Taking Amazon's Big Spending Plans With A Grain Of Salt

Someday, maybe oh, in 2018, you’ll look back at these days as the time when online video just began getting its legs, with Netflix getting big, and places like Amazon Fire making big commitments to programming.

Big is relative, though. When Amazon’s CFO Tom Szkutak announced that Amazon would be spending $100 million on original programs in this quarter. That's nothing to sneeze at -- I did anyway because I have a cold—but in context ,that kind of dough doesn’t go far in the content production biz.

Variety’s Cynthia Littleton reported earlier this year that each of the commercial broadcast networks spend $80 million to $100 million on program R&D before stuff ever gets to air. The fact is, even as you reject the idea of watching prime-time TV anymore, almost all of itsfails, and only occasionally are those cancellations unwarranted.



Online video platforms attempt to satisfy a different set of viewer expectations—the profanity is more profane, the sexual stuff is more raw, and the plots aren’t always like playing connect-the-dots. 

But when Amazon debuts four new series--its viewers voted them into existence after seeing the pilots--the fact is, unless I’m missing something huge, the content-watching world is not going to be startled by the brilliance of the stuff.

A lot of the online productions—yes, “House of Cards” included--gets a huge pass because there’s an almost universal rooting interest in Bringing Up Online. It’s a desire shared by viewers, producers, talent and of course, the online content creators.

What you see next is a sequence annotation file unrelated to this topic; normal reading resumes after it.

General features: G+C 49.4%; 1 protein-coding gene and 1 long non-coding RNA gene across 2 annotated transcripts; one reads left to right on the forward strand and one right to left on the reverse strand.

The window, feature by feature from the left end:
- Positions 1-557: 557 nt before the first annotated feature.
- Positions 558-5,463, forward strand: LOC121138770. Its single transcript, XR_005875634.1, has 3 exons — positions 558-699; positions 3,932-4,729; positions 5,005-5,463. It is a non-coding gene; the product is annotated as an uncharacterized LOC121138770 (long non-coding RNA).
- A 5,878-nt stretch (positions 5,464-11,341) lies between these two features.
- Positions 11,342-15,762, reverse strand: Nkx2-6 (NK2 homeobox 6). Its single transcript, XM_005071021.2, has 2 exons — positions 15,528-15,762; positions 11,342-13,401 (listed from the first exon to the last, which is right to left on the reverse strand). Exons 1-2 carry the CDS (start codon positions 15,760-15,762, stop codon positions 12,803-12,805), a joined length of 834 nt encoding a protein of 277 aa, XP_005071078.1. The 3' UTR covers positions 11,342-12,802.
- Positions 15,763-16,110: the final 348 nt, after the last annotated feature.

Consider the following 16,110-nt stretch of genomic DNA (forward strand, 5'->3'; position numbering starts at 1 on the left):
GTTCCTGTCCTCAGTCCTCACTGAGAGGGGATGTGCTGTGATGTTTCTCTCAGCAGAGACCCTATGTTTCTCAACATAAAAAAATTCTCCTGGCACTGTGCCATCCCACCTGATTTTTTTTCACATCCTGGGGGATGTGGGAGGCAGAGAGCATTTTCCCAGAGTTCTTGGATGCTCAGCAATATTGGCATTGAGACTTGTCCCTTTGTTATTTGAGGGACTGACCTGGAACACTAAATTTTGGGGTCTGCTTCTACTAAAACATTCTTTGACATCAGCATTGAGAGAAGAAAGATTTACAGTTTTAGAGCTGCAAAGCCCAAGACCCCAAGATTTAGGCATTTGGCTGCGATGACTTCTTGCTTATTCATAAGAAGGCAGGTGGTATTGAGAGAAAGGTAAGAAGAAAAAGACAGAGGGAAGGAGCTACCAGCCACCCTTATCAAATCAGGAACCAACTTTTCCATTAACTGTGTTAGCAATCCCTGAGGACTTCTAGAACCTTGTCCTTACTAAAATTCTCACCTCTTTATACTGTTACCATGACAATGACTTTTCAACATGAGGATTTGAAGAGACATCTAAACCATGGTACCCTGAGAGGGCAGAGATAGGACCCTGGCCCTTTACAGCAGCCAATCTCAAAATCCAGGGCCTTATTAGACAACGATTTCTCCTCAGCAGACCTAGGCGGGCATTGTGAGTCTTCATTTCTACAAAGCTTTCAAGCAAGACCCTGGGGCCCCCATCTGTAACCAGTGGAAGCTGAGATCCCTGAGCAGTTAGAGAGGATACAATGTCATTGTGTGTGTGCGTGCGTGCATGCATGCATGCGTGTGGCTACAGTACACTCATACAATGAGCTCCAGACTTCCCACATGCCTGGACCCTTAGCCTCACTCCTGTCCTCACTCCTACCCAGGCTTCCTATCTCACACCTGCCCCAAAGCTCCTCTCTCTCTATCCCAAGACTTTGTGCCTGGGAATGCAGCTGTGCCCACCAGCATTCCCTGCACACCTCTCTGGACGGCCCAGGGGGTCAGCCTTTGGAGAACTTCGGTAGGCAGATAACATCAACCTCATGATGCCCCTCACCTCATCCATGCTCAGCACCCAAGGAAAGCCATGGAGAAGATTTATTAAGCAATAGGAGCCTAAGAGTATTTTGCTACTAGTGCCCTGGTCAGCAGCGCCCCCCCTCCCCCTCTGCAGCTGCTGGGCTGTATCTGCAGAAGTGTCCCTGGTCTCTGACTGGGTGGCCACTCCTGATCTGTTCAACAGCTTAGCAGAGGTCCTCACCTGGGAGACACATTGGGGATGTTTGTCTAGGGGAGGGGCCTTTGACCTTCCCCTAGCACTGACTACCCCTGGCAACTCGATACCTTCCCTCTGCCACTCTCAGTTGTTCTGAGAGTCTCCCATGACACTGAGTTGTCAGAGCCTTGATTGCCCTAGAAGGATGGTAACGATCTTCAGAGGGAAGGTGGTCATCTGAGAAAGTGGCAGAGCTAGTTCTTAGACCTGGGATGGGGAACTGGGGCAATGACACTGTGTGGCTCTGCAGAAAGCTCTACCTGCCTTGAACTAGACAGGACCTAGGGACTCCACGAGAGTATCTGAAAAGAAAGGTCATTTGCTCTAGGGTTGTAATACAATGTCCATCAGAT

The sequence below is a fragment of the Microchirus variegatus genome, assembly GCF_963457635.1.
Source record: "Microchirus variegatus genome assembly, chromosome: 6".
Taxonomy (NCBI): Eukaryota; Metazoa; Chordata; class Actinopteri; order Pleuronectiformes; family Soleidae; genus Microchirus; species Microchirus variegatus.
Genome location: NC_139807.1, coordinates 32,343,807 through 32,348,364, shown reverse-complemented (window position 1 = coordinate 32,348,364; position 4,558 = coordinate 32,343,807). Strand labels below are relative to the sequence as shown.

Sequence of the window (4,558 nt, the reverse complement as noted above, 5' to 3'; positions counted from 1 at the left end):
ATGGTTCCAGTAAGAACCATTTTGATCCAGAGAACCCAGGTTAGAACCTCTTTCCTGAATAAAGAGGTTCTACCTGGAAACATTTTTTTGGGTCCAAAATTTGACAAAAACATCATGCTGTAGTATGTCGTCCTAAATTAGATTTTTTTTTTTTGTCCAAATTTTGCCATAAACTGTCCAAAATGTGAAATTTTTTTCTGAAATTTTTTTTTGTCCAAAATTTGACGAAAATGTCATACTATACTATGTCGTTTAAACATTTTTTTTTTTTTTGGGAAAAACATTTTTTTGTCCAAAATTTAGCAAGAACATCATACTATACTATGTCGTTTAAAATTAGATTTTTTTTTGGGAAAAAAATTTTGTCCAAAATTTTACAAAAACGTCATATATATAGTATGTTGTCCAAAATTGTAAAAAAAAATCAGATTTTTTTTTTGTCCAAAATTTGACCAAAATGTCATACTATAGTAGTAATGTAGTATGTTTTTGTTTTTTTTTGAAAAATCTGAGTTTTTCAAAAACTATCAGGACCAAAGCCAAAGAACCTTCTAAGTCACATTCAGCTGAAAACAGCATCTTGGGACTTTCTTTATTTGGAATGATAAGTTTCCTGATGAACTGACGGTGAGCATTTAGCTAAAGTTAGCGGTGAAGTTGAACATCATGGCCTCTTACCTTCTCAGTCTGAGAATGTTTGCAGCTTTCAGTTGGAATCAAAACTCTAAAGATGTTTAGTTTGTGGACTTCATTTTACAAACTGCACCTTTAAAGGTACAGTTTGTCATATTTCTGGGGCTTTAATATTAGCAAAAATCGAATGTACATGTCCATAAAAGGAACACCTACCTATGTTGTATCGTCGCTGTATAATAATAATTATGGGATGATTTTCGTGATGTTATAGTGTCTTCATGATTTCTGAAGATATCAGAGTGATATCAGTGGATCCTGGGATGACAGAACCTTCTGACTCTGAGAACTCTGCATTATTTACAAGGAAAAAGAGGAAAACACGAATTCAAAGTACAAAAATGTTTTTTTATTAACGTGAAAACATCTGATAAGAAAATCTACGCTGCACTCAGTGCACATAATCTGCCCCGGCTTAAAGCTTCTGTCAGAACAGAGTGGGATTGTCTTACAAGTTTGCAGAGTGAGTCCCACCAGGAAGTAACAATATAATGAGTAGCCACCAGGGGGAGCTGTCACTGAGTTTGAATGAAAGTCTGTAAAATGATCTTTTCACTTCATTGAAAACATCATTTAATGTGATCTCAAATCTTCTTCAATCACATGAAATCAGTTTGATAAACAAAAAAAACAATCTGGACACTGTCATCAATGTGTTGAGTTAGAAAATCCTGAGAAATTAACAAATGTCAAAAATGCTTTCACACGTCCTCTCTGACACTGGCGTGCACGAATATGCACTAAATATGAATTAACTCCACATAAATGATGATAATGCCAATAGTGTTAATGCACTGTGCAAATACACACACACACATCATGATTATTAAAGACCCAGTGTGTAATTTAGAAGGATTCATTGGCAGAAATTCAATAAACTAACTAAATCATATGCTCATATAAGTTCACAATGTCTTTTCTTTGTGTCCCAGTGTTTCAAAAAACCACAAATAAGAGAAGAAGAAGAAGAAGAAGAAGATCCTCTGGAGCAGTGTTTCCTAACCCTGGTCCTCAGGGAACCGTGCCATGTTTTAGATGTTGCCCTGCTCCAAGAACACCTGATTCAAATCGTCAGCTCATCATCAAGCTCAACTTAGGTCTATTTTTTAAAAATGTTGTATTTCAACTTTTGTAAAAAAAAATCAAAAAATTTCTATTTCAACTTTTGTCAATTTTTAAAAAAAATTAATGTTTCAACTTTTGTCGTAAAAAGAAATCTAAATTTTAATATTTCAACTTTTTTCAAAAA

That was true with cable, too, when, in the first days, programmers would look at a new project and say, “That’s good—for cable.”

Only one of the new Amazon series, “Transparent,” a dark comedy starring Jeffrey Tambor as the patriarch of a family of grown children who announces he wants to undergo a sex change, is really way outside the box. Ten half-hours will air beginning this September.

There are three others that will show up around the same time. “Mozart In The Jungle,” is about what really goes on in New York’s most exclusive theatrical orchestra pits among classically trained musicians, based on Blair Tindall’s book; “Bosch” is a drama about a  flawed but sharp veteran LAPD detective, based on novelist Michael Connelly’s complicated Hieronymus “Harry” Bosch character; a third series is “The After,” a sci-fi world-is-over thing from Chris Carter, the creator of “The X-Files.”

They are not redefining the content biz.

And so what. For Amazon, a retailer that “delivers” what people order, making series based on something like a voice vote is pretty perfect marketing and a rude mockery of network research gurus and trained programmers.

But Amazon also gets a built-in pass because like Netflix and HBO, people are directly paying for the programs, on outlets that have positioned themselves as glorious disruptors of the television status quo.

Add that attitude to just slightly above average fare and apparently, you get a very happy paying customer.  
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